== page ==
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Bar-tailed Godwit Limosa lapponica

This species has an extremely large range, and hence does not approach the thresholds for Vulnerable under the range size criterion (Extent of Occurrence <20,000 km2 combined with a declining or fluctuating range size, habitat extent/quality, or population size and a small number of locations or severe fragmentation). Despite the fact that the population trend appears to be decreasing, the decline is not believed to be sufficiently rapid to approach the thresholds for Vulnerable under the population trend criterion (>30% decline over ten years or three generations). The population size is extremely large, and hence does not approach the thresholds for Vulnerable under the population size criterion (<10,000 mature individuals with a continuing decline estimated to be >10% in ten years or three generations, or with a specified population structure). For these reasons the species is evaluated as Least Concern.

Taxonomic source(s)
AERC TAC. 2003. AERC TAC Checklist of bird taxa occurring in Western Palearctic region, 15th Draft. Available at: _the_WP15.xls.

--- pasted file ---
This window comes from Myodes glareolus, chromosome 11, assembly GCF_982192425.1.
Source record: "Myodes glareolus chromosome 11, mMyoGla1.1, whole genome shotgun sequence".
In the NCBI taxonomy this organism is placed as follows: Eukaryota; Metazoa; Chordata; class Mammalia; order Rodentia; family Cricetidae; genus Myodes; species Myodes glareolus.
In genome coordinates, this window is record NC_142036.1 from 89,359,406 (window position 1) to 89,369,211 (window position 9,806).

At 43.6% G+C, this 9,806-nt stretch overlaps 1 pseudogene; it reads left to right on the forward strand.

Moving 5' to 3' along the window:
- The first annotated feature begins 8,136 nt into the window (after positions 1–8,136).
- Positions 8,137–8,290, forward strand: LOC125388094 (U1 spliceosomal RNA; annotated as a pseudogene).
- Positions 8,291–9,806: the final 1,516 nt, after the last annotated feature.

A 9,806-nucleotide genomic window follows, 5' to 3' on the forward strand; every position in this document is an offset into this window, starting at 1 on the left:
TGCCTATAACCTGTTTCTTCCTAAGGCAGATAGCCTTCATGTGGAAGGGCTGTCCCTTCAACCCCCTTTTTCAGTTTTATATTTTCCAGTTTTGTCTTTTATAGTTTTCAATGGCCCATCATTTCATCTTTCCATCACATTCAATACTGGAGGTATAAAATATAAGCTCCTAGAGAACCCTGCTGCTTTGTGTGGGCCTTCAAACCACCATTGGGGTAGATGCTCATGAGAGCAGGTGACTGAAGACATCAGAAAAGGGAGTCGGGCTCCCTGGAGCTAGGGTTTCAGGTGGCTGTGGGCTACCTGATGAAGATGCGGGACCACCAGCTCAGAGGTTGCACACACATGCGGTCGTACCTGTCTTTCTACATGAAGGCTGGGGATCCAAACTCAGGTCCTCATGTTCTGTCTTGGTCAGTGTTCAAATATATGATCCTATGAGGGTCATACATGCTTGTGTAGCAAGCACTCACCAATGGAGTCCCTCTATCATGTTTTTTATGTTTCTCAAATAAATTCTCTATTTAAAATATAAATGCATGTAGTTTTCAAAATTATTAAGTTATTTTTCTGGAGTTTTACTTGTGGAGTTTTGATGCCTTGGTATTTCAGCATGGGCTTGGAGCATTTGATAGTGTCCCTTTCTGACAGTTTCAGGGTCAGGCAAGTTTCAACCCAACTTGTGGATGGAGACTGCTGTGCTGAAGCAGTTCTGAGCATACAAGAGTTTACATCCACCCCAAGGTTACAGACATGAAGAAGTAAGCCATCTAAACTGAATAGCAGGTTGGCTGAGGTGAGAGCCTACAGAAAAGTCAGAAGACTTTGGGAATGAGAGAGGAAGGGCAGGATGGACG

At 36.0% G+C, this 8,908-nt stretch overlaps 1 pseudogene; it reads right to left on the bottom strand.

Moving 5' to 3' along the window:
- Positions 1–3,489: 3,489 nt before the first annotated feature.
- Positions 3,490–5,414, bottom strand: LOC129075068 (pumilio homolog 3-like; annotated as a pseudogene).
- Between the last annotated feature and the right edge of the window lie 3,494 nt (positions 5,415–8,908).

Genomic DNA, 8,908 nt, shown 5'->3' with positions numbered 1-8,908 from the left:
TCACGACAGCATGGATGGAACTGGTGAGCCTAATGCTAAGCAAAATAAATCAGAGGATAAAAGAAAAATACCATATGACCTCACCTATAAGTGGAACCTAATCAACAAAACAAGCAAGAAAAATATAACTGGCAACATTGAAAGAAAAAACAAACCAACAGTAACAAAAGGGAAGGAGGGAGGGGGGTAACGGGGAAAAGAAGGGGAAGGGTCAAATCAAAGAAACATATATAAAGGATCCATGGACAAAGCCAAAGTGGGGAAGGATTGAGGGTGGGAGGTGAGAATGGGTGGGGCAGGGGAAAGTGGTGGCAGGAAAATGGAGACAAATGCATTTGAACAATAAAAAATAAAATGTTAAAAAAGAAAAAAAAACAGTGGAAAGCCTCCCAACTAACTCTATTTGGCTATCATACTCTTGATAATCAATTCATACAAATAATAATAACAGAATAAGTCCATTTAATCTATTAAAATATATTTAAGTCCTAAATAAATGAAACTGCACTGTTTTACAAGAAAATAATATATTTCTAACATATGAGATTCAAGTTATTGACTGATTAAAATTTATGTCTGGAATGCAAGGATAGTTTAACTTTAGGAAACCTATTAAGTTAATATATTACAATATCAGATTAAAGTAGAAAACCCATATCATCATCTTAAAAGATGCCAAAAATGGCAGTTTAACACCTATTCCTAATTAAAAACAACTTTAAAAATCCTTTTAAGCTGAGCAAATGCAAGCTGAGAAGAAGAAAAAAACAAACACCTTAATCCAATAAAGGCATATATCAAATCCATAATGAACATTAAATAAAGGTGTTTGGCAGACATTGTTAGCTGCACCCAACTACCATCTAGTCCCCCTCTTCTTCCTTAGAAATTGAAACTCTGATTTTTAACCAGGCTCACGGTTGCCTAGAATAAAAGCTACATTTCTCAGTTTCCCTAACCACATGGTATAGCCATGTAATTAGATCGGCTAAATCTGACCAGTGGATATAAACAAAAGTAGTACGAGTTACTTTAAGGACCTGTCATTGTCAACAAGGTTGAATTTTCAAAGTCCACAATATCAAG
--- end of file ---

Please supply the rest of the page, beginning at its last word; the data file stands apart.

AOU. 1998. Check-list of North American birds. American Ornithologists' Union, Washington, D.C.
Christidis, L.; Boles, W. E. 1994. The taxonomy and species of birds of Australia and its territories. Royal Australasian Ornithologists' Union, Melbourne.
Christidis, L.; Boles, W. E. 2008. Systematics and taxonomy of Australian birds. CSIRO Publishing, Collingwood, Australia.
Cramp, S.; Perrins, C. M. 1977-1994. Handbook of the birds of Europe, the Middle East and Africa. The birds of the western Palearctic. Oxford University Press, Oxford.
Dowsett, R. J.; Forbes-Watson, A. D. 1993. Checklist of birds of the Afrotropical and Malagasy regions. Tauraco Press, Li
SACC. 2006. A classification of the bird species of South America. Available at:
Sibley, C. G.; Monroe, B. L. 1990. Distribution and taxonomy of birds of the world. Yale University Press, New Haven, USA.
Stotz, D. F.; Fitzpatrick, J. W.; Parker, T. A.; Moskovits, D. K. 1996. Neotropical birds: ecology and conservation. University of Chicago Press, Chicago.
Turbott, E. G. 1990. Checklist of the birds of New Zealand. Ornithological Society of New Zealand, Wellington.

Population justification
The global population is estimated to number c.1,100,000-1,200,000 individuals (Wetlands International 2006), while national population estimates include: < c.10,000 individuals on migration and c.50-1,000 wintering individuals in China; c.50-1,000 individuals on migration and c.50-1,000 wintering individuals in Taiwan and c.10,000-100,000 breeding pairs and c.1,000-10,000 individuals on migration in Russia (Brazil 2009).

Trend justification
The overall population trend is decreasing, although some populations may be stable and others have unknown trends (Wetlands International 2006).